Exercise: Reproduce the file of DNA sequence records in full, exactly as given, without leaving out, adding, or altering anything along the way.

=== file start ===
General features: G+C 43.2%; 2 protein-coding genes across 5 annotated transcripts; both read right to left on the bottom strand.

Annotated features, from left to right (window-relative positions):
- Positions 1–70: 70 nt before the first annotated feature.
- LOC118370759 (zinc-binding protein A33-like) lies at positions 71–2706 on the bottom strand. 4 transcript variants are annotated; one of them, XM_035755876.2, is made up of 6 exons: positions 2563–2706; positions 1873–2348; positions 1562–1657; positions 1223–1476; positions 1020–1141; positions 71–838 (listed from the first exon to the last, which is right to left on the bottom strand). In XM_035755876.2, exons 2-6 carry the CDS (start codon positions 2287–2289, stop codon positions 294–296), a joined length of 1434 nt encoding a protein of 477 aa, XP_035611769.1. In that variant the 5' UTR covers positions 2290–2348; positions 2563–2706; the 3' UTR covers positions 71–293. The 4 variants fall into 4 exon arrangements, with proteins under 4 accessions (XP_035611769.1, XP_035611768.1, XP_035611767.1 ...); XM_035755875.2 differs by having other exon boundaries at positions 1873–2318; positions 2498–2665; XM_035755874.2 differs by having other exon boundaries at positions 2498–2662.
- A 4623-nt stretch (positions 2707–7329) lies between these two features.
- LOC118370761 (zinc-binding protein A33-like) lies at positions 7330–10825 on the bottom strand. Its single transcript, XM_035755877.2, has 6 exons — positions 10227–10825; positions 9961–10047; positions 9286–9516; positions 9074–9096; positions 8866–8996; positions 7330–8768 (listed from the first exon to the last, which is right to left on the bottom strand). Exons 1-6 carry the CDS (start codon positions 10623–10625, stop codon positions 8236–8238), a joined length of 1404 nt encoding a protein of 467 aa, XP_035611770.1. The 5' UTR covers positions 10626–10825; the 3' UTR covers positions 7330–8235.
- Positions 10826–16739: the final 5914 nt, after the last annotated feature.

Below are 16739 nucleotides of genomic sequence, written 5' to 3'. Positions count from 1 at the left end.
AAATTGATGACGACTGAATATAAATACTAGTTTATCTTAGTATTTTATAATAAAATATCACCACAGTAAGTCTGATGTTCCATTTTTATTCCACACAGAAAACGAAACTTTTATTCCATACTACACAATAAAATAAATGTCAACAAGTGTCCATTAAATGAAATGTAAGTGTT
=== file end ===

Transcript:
General features: G+C 43.2%; 2 protein-coding genes across 5 annotated transcripts; both read right to left on the bottom strand.

Annotated features, from left to right (window-relative positions):
- Positions 1–70: 70 nt before the first annotated feature.
- LOC118370759 (zinc-binding protein A33-like) lies at positions 71–2706 on the bottom strand. 4 transcript variants are annotated; one of them, XM_035755876.2, is made up of 6 exons: positions 2563–2706; positions 1873–2348; positions 1562–1657; positions 1223–1476; positions 1020–1141; positions 71–838 (listed from the first exon to the last, which is right to left on the bottom strand). In XM_035755876.2, exons 2-6 carry the CDS (start codon positions 2287–2289, stop codon positions 294–296), a joined length of 1434 nt encoding a protein of 477 aa, XP_035611769.1. In that variant the 5' UTR covers positions 2290–2348; positions 2563–2706; the 3' UTR covers positions 71–293. The 4 variants fall into 4 exon arrangements, with proteins under 4 accessions (XP_035611769.1, XP_035611768.1, XP_035611767.1 ...); XM_035755875.2 differs by having other exon boundaries at positions 1873–2318; positions 2498–2665; XM_035755874.2 differs by having other exon boundaries at positions 2498–2662.
- A 4623-nt stretch (positions 2707–7329) lies between these two features.
- LOC118370761 (zinc-binding protein A33-like) lies at positions 7330–10825 on the bottom strand. Its single transcript, XM_035755877.2, has 6 exons — positions 10227–10825; positions 9961–10047; positions 9286–9516; positions 9074–9096; positions 8866–8996; positions 7330–8768 (listed from the first exon to the last, which is right to left on the bottom strand). Exons 1-6 carry the CDS (start codon positions 10623–10625, stop codon positions 8236–8238), a joined length of 1404 nt encoding a protein of 467 aa, XP_035611770.1. The 5' UTR covers positions 10626–10825; the 3' UTR covers positions 7330–8235.
- Positions 10826–16739: the final 5914 nt, after the last annotated feature.

Below are 16739 nucleotides of genomic sequence, written 5' to 3'. Positions count from 1 at the left end.
AAATTGATGACGACTGAATATAAATACTAGTTTATCTTAGTATTTTATAATAAAATATCACCACAGTAAGTCTGATGTTCCATTTTTATTCCACACAGAAAACGAAACTTTTATTCCATACTACACAATAAAATAAATGTCAACAAGTGTCCATTAAATGAAATGTAAGTGTT